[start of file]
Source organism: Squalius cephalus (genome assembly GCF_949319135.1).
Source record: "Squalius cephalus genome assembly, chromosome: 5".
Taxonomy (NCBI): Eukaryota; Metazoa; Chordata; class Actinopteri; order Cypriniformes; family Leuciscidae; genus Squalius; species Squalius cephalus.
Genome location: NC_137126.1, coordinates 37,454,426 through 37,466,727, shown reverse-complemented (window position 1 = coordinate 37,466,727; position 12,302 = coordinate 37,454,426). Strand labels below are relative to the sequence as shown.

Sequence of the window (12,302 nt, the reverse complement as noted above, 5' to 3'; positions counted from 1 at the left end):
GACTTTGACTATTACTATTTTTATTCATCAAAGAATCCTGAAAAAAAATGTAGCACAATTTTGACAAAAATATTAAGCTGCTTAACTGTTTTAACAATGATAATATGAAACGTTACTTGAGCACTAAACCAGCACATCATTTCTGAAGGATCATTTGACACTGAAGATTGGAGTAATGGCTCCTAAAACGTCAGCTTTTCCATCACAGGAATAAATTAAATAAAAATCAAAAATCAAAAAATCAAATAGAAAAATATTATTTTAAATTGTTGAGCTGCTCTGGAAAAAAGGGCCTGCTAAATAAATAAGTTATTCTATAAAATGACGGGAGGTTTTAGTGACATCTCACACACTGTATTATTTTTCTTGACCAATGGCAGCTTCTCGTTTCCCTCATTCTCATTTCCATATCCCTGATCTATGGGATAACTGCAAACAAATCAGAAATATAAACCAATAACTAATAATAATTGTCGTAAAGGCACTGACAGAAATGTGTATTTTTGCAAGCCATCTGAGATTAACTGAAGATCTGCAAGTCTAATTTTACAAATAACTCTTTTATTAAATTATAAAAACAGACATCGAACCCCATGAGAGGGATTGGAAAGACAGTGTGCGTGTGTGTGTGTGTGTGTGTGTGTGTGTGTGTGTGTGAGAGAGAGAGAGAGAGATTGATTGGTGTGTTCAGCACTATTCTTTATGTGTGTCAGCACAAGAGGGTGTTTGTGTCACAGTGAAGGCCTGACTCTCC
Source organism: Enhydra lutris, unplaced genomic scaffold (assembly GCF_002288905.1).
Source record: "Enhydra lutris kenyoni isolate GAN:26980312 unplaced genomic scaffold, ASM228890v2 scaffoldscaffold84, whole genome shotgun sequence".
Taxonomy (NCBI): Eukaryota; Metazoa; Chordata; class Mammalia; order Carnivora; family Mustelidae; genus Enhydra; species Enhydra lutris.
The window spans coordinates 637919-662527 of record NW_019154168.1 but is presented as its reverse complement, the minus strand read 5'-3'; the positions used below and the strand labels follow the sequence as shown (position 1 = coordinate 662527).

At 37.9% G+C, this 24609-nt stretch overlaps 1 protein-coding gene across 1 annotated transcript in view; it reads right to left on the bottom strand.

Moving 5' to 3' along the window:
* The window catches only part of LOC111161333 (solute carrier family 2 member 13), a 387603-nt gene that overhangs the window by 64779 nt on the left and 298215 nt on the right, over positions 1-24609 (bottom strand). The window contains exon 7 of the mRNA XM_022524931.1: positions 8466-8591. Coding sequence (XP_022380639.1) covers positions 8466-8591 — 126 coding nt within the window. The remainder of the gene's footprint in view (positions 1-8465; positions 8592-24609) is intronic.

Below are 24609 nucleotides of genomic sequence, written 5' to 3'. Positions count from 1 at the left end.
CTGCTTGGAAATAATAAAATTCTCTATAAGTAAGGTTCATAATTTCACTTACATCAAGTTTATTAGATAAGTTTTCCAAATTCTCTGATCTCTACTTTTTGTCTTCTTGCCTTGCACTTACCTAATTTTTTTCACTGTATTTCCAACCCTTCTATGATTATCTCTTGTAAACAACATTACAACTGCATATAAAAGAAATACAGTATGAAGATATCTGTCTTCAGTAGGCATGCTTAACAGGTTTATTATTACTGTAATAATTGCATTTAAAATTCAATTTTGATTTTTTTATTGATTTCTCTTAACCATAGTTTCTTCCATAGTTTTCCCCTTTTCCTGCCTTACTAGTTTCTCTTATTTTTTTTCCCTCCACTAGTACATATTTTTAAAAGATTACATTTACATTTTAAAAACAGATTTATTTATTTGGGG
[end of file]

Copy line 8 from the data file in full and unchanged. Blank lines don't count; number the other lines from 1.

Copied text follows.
Source record: "Enhydra lutris kenyoni isolate GAN:26980312 unplaced genomic scaffold, ASM228890v2 scaffoldscaffold84, whole genome shotgun sequence".